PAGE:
Full Text from Dr. Berman's Book

Chapter 4


(Nasal reconstruction)

Nasal surgery has evolved significantly since the days of the "nose job". Not only have the perspectives on cosmesis been refined, but so have the views on it as a functional organ. The nose is probably one of the most poorly understood and appreciated parts of our body. It has an extremely important role as a respiratory organ. Indeed, aside from good genes and good luck, I firmly believe that the three most essential criteria for good health are a healthy low fat diet, adequate exercise, and an open nasal airway, particularly during sleep.

As a cosmetic component to the face the nose has an interesting position. Most people like the idea of having a classically pretty or handsome nose. However, the eyes and the mouth are the main objects of focus and consequently the main indicators of beauty. When a nose blends harmoniously with the face, it does not distract from the positive features of the eyes and mouth. When someone communicates with you, it is their eyes and mouth that display their expressions and emote their feelings. The nose is capable of little expression. However, if there is some element about the nasal shape that is distracting and takes our attention away from the inherent beauty of the individual, then our goal should be to reshape it so it blends more harmoniously with the rest of the face. Indeed, it should be shaped ultimately to please the patient, but its reshaping does not have to be limited to one particular style. Also, it is important to realize that the shape of the chin and the cheeks often have as much influence on the appearance of the face as does the nose. A weak chin or weak cheek bones often make the nose look larger than it really is. At any rate, the important issue is to customize the nasal surgery so the ultimate result looks like the nose that belongs on the patient's face. Nasal surgery is most typically performed when the patient and the tissues are adequately mature. Though we commonly wait until 15 or 16, there are cases when younger, fully grown children may be appropriately ready for rhinoplasty. Self esteem in the teen years is still largely based on appearance. It seems a shame to make a teen go all through high school before correcting a fully grown disharmonious nose.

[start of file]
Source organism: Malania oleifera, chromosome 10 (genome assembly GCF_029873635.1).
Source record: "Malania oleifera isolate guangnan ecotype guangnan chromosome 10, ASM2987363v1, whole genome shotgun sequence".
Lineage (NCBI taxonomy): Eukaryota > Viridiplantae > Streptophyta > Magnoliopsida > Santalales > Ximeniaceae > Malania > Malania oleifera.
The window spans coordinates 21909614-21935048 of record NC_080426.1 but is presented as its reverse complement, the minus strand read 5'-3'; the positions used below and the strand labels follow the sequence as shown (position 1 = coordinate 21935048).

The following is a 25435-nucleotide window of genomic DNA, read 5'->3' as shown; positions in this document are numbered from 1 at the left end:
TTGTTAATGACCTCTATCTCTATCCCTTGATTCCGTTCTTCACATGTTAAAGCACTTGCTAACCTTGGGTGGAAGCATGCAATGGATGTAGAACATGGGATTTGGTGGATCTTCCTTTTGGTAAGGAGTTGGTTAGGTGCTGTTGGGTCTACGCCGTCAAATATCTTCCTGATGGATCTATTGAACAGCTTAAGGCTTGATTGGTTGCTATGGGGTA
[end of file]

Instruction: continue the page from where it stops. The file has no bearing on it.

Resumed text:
In discussing changes of facial contour (i.e. nose, cheeks, and chin in particular), computer imaging is almost always utilized. Its goal is not to sell the surgery nor to guarantee a particular result. It is to help understand what to expect and what the doctor can achieve. Don't forget, the key to surgery is a result that makes the patient happy. By demonstrating the proposed result prior to surgery, with the patient's input available, one maximizes the likelihood of a positive outcome. Indeed, the aspect of surgery itself runs the risks of imperfect outcomes, but a minor revision 6 months later in a small percentage of patients is better than a completely unexpected and unwanted result.

As for the nasal airway, it is a vital part of good health. The nose has several functions, not the least of which is to warm and humidify the air before it gets to the lungs. Internally, the nose is made of two chambers in parallel with a very large surface area of mucous membranes which envelope the bony and cartilaginous skeleton. Thus, as you breath in through your nose the air is expeditiously warmed and humidified. Surgery on the nose is done with the attitude of maintaining a good airway or improving a bad one. The type of surgery done often causes some narrowing to the nasal chamber, but the patency of the airway can be maintained and improved in spite of this. Many times the patient presents significant airway obstruction to begin with. Often this is functional in nature, caused by swelling of the nasal mucous membranes. This can be caused from allergy, simple irritations such as smoke or smog, and from changes in body or environmental temperatures to site a few examples. In such cases, treatment may involve medications or allergy treatments and such will be prescribed when necessary. In other cases there may be structural abnormalities which are blocking the airways. Surgical repair of the septum may be necessary. Additionally, enlarged and obstructive turbinates (bony projections covered with mucous membrane and stemming from the side walls of the nose) may require reduction often effected with the KTP laser.